James Healy and Ivan Sutherland are the heart and soul of the Dog Point Vineyard. Both helped make Cloudy Bay a household name nearly two decades ago when Cloudy Bay was a Marlborough benchmark. They served as winemaker and vineyard manager respectively. They began Dog Point Vineyard to make their own style of wine and establish Dog Point as the non plus ultra of Marlborough. And what wines they make! In less than a half dozen vintages, James, Ivan, and their wives Margaret and Wendy created benchmark Chardonnay and Pinot Noir in addition to the finest New Zealand Sauvignon Blanc we have ever tasted.

Dog Point uses well-established old vines from which yields have been strictly limited. This practice results in an optimal flavor profile in each of the estate’s wines. In addition, only natural yeasts are employed, adding to the complexity of the wines. The results of Dog Point’s meticulous practices are clearly evident in the rich, flavorful, and highly textured products they send to our table.

Dog Point derives its name from the stark hills overlooking Marlborough’s Wairau Valley, where in times past packs of wild dogs would roam and attack the flocks of sheep that grazed on the hills. Dog Point is also home to one of New Zealand’s national treasures, the indigenous “ti kouka” or cabbage tree, whose image graces all of Dog Point’s labels.

Marlborough is situated on the northern tip of New Zealand’s mystical South Island, where it enjoys a unique dry maritime climate. High mountains isolate this enchanted land from the cold alpine interior of the rest of the South Island, while the spectacular Marlborough Sound to the north provides a conduit to the sea as well as the planet’s most majestic view of New Zealand’s North Island as it soars skyward across the swells of Wellington Straits – a sight that ranks as one of the world’s most stunning vistas. Moreover, Marlborough is about as close to viticultural paradise as one can find, especially for Chardonnay, Sauvignon Blanc, and increasingly Pinot Noir.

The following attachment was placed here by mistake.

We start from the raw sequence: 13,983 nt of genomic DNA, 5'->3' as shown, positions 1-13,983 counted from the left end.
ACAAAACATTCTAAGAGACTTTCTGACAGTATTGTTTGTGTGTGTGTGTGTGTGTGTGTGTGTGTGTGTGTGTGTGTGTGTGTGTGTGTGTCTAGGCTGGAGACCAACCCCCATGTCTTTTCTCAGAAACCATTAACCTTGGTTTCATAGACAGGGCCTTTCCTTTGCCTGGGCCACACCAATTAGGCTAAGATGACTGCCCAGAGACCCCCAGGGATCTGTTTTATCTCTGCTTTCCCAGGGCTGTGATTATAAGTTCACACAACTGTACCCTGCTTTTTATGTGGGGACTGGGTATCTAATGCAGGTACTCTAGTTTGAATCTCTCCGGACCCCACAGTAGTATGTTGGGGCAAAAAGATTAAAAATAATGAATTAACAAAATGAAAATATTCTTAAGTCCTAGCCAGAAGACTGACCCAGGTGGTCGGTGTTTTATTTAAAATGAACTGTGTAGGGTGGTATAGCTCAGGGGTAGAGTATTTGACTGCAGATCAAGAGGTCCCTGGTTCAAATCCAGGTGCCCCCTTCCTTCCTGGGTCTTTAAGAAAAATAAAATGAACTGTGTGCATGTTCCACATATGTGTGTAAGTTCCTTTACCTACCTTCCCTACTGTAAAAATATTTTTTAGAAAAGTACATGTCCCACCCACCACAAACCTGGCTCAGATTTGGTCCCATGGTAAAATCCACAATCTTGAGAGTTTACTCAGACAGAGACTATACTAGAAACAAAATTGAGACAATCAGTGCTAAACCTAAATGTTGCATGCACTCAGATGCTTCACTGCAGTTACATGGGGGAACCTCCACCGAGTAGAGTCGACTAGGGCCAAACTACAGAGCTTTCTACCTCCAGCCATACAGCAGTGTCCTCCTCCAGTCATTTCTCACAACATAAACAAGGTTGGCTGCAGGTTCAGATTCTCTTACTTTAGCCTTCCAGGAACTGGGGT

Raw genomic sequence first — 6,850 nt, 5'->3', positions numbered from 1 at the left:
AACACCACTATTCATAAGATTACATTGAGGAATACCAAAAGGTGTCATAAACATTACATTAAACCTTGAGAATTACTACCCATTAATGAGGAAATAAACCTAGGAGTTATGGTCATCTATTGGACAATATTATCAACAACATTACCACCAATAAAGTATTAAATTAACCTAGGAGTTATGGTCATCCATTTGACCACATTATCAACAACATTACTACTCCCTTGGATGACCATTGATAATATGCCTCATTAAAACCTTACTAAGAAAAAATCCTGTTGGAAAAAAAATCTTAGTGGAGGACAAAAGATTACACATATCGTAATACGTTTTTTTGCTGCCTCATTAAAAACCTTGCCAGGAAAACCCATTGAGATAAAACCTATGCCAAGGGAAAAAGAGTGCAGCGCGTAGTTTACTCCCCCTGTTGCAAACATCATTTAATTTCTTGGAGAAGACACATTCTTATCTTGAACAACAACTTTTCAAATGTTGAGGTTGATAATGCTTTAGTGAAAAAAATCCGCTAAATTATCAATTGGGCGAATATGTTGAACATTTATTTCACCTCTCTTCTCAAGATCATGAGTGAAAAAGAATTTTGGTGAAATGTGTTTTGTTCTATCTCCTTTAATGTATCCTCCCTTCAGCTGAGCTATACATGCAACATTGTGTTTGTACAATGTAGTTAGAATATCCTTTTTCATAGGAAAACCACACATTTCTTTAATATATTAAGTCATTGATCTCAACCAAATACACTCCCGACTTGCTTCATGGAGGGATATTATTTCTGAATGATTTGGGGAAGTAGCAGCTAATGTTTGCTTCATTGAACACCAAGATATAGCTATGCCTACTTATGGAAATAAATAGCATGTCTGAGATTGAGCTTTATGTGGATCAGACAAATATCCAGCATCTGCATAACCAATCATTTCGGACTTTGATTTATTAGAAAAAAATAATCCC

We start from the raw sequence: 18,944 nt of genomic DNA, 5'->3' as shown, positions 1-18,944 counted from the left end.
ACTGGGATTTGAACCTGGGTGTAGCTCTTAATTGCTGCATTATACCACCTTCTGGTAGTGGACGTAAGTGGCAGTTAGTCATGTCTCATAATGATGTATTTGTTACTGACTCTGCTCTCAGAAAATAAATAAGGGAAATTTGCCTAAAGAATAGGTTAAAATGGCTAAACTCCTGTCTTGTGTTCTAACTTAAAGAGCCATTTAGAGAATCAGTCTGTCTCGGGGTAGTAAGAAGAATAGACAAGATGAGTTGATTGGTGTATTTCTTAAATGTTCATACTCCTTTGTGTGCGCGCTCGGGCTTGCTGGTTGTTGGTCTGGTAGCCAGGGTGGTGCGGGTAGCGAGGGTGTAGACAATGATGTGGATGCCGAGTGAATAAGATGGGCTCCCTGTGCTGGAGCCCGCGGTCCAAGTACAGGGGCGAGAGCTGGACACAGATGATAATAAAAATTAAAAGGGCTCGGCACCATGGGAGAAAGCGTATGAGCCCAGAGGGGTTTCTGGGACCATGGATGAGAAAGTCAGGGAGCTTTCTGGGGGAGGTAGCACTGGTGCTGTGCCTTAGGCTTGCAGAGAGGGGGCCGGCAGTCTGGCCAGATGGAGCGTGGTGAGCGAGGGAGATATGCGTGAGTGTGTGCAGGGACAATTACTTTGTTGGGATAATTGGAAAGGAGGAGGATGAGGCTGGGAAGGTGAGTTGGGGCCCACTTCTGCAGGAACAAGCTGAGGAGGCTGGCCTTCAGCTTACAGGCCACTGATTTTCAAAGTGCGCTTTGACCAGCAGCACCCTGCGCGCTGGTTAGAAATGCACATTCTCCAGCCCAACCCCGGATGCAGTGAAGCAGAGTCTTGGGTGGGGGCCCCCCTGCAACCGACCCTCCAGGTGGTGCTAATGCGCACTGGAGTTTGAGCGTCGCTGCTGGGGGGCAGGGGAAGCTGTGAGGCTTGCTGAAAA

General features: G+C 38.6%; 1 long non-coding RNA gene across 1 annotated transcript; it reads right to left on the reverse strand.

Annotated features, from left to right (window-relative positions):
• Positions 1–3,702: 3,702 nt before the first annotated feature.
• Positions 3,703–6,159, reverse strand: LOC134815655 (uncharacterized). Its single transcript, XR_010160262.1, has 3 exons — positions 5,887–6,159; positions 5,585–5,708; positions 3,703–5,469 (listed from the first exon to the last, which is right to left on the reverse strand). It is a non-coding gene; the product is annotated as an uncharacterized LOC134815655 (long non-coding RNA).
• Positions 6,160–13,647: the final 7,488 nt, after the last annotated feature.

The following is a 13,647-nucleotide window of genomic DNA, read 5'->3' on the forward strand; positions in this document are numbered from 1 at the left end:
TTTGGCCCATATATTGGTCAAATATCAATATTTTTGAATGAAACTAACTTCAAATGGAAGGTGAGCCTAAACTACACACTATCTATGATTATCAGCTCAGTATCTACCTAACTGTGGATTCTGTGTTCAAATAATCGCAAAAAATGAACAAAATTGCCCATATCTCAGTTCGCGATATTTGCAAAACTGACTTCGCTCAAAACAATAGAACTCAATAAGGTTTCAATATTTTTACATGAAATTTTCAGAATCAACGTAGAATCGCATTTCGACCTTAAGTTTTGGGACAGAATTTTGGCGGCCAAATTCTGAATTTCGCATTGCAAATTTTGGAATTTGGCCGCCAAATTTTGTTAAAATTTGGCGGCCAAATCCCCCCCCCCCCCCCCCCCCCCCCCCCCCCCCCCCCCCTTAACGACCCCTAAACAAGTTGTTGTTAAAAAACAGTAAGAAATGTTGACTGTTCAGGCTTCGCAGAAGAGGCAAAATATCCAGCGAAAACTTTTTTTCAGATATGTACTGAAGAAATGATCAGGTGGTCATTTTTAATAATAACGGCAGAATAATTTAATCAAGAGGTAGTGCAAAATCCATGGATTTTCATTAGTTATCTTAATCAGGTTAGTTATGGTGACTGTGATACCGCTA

Marlborough’s long, sunny, but not excessively hot growing season provides nearly ideal conditions for grape growing. The average summer daytime temperature hovers between 24° C and 28° C (72° - 80° F) depending upon one’s altitude and proximity to the sea. The air is crystal clear and the light luminous; with nary an overcast day let alone much rain during the long growing season. Cool nights keep acid levels high in the grapes, even as sugar levels rise abruptly. Such conditions lend themselves to an extended growing season and provide slow, even ripening and extended hang time for the grapes. The result is ripe, healthy fruit, with fresh vibrant flavors and the ability to develop subtle complexity over time.

In addition to its superb summer climate, Marlborough also boasts excellent soil for grapes. Most of Marlborough consists of silt and free draining alluvial loams over gravelly sub-soils. In addition, river stones lie scattered throughout Marlborough, remnants of the many rivers that once coursed through the pretty valleys of Marlborough. These river stones store heat from the warm sunny days and radiate that heat back into the vineyards at night, thereby providing a unique microclimate and terroir, much like that of Châteauneuf-du-Pape. Moreover, most Marlborough growers are committed to sustainable agricultural practices in order to preserve the region’s noble terroir. And the French thought they had a monopoly on terroir; we think not!